Once you’ve decided it’s time to buy a horse of your own, or you’ve already bought one, you’ll need to get some basic equipment for taking care of your horse.
The special equipment you’ll need are the things directly related to caring for and riding or driving your horse.
Although, you might be roaring to buy bits, bridles, saddle pads and saddles before you buy the horse, it’s best to wait.
It’s important that tack fits your horse perfectly or it can cause problems. This is especially true when you’re buying a horse without going to see it yourself first, such as when buying from an agent in another country.
You’ll save money and nerves by buying the tack in the right size the first time and the way to do that is to wait until you can physically measure and fit the tack to your horse.
Your horse may also come with some tack if you’ve negotiated that as a part of the sale. If that’s the case it’s best to first see if what the horse comes with is suitable for you as well and buy new things only after you’ve tried the old tack for a while first.
Buckets, brushes, lead ropes and anything else that doesn’t need to be custom-fitted to your horse can be bought ahead of time – and while you’re waiting for your horse to arrive, this can be a good way to pass the time. You can also buy any gear you’re going to need for yourself, such as a helmet, riding boots and jodhpurs etc.
Food and water
You should also buy hay and any grain or supplements you want to feed your horse – get a supply that will last several weeks. Check and make sure that the fences are in good condition and that the stable is ready for your horse.
If you have some stuff laying around or if you want to save money, you can make feed and water buckets out of repurposed buckets and barrels.
Any container that hasn’t had toxic materials stored in it (such as rat poison), doesn’t have any sharp edges and has been well cleaned out will do.
You should also store your food in rodent-proof bins and make sure that you have at least a few hay-nets ready. Even if you intend to ground feed your horse, you never know when a hay-net will come in handy!
Basic items like screwdrivers, hammers and any tools you may need to fix things around the stable or paddocks is also good to have on hand in advance – and don’t forget to have first aid kits ready for both people and horses because unexpected stuff always happens around horses.
Equipment for feeding
- Feed bucket for individual feeding
- Feed storage bin (preferably metal or plastic with secure lid to prevent rodents) to store feed
- Water trough or large buckets
- Water heater or heated buckets if you live in an area that experiences freezing temperatures.
Barn and pasture maintenance
If you’ve already got a property, you probably already own most of the things needed to take care of the property.
Pitchforks, wheelbarrows, shovels and brooms are the same you’d buy from any hardware store for gardening and yard work.
This stuff doesn’t have to be new and shiny to be functional and you can save a pretty penny by buying second hand. This can also be a chance to customise your equipment and make it look really personable with some light DIY.
- Stable broom
- Manure Fork
- Fire extinguisher
- Spare lightbulbs
- Extension cord
- A secure and dry place to store hay/feed/tack/supplies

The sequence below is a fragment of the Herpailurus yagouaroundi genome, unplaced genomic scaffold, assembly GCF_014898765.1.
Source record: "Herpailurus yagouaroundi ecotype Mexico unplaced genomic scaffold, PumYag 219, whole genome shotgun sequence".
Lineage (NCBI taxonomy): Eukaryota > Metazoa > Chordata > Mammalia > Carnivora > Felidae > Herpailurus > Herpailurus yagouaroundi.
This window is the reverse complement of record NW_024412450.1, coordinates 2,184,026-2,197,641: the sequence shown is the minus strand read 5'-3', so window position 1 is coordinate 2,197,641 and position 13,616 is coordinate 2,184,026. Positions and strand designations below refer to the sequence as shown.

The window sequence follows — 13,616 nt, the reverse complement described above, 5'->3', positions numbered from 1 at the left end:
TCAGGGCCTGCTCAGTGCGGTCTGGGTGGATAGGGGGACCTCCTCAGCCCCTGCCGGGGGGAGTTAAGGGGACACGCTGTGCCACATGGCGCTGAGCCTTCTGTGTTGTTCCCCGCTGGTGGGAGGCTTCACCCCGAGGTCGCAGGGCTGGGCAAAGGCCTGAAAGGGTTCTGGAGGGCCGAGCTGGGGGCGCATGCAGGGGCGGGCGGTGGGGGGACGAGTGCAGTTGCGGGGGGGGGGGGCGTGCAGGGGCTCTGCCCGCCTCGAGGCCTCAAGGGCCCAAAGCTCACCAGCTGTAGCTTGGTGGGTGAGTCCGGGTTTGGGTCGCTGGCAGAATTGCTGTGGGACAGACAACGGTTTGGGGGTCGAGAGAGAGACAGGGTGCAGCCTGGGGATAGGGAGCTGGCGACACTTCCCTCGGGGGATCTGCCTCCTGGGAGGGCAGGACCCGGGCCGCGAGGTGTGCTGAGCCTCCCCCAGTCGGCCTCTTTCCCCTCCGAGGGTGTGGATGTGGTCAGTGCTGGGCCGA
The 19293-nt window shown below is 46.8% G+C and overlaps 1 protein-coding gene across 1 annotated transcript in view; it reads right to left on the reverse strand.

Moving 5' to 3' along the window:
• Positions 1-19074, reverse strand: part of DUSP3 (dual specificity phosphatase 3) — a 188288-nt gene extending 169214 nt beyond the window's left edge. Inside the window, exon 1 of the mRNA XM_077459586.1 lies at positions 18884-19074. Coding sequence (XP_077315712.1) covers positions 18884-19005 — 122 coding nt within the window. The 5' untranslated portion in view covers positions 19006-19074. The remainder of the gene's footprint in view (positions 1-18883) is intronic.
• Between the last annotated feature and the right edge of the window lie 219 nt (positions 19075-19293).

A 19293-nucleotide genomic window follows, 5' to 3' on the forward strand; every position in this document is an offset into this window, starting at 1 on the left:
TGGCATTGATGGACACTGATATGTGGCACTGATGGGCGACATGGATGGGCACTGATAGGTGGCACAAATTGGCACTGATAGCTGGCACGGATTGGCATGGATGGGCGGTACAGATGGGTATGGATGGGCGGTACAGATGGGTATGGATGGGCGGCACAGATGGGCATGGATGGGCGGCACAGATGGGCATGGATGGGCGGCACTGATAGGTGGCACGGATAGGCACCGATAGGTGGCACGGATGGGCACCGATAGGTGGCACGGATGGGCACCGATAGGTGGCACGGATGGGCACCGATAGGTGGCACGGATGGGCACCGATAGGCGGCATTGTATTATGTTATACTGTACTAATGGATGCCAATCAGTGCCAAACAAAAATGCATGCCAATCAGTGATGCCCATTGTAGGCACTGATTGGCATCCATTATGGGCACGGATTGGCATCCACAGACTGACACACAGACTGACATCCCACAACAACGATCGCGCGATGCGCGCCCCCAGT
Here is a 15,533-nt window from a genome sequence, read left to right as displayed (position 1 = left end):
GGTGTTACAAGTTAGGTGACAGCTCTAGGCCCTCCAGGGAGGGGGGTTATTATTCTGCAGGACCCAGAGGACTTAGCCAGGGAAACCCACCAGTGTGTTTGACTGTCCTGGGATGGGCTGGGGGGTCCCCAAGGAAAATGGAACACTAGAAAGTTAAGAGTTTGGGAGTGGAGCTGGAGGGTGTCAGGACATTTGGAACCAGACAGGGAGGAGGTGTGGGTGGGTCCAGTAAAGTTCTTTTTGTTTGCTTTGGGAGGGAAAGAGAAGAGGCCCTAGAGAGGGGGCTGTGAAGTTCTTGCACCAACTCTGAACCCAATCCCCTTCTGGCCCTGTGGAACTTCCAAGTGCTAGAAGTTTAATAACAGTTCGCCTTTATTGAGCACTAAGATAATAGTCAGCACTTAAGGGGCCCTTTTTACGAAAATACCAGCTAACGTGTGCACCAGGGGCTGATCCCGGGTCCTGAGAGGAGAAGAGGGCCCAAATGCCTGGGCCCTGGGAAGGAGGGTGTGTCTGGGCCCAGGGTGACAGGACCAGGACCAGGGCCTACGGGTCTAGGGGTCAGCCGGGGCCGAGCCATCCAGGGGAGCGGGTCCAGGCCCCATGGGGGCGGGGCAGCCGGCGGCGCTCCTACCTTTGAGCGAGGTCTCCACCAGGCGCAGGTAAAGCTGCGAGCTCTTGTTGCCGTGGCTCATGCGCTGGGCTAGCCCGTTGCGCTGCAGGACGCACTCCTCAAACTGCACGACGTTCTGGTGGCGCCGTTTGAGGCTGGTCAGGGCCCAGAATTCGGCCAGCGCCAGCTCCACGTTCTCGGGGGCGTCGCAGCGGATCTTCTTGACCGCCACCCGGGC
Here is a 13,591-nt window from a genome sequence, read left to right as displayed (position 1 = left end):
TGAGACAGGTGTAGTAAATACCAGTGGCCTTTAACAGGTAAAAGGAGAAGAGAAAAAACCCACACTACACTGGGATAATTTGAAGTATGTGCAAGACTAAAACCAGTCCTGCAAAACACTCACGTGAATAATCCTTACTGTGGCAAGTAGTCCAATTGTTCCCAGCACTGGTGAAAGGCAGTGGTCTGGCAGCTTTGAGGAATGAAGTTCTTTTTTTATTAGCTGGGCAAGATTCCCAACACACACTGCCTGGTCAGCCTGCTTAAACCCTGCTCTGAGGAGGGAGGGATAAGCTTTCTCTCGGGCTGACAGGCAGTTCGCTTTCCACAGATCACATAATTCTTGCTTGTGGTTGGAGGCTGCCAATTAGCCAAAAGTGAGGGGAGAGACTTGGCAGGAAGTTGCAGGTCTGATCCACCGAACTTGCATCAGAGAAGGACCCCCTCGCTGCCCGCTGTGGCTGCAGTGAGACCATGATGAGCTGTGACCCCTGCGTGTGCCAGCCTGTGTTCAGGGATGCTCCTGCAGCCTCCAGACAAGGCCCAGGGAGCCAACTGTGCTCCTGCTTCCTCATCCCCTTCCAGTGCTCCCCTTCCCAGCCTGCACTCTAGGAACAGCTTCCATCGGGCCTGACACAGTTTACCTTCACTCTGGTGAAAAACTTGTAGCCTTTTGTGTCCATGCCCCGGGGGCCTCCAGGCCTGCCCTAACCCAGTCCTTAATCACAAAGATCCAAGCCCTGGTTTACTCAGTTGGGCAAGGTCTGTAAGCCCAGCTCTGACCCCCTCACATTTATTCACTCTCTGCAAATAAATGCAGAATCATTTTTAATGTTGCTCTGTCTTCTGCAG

Handling and grooming
- Lead Ropes
- Hoof Picks (always get extra)
- Curry Comb
- Body Brush
- Mane Comb
- Cloth (an old washcloth will do)
- Fly repellent
- Blankets for cold weather if needed
- Sweat sheet if needed
Depending on if you’re going to ride English or Western, you’ll buy different tack.
To get a saddle that fits both you and your horse, the best thing is to buy a saddle after your horse has arrived home.
You can go and look at different types of saddles before your horse is in the barn so that you have an idea of what you’d like to try out.
Your horse’s comfort always comes before yours when picking saddles, so keep in mind that what you’d like to use may not work for your horse.
Ideally, you’ll find a saddle that is comfortable for your horse and provides you with the kind of support you need. Getting a custom-made saddle or having a fitter come out and adjust an old saddle is also possible.
- Saddle with girth or cinch
- A saddle pad or blanket
- Bridle and bit
- Stirrups and stirrup leathers
- Optional: lunge line
- Optional: tendon boots, bell boots, any other leg support or protection the horse may need
- Hi-vis vest for you and hi-vis tack for your horse if you’re going to ride in the evenings
There are several types of harnesses and you can acquaint yourself with what’s available either ahead of time or after you’ve had your horse for a while. It will depend on the kind of driving you wish to do with your horse.
- Harness with bridle
- A safe and sturdy vehicle
- Driving Whip
Emergency information and gear should be posted or stored in a place that is easy to find if there is an emergency.
- List of Emergency Numbers, including veterinarian, farrier, local animal control etc.
- First-aid kit for both people and horses
Also make sure that you’ve bought the legally required insurance in your country (public liability insurance, rider insurance etc.) and that coverage starts no later than the day your horse arrives in your care.
You should also find out the last time your horse was shod and line up an appointment for a farrier’s visit. You can also have a vet appointment set up for after the horse has arrived if there’s something you want to check.
Finding a trainer, lessons or club is also something that you can research before your horse arrives.
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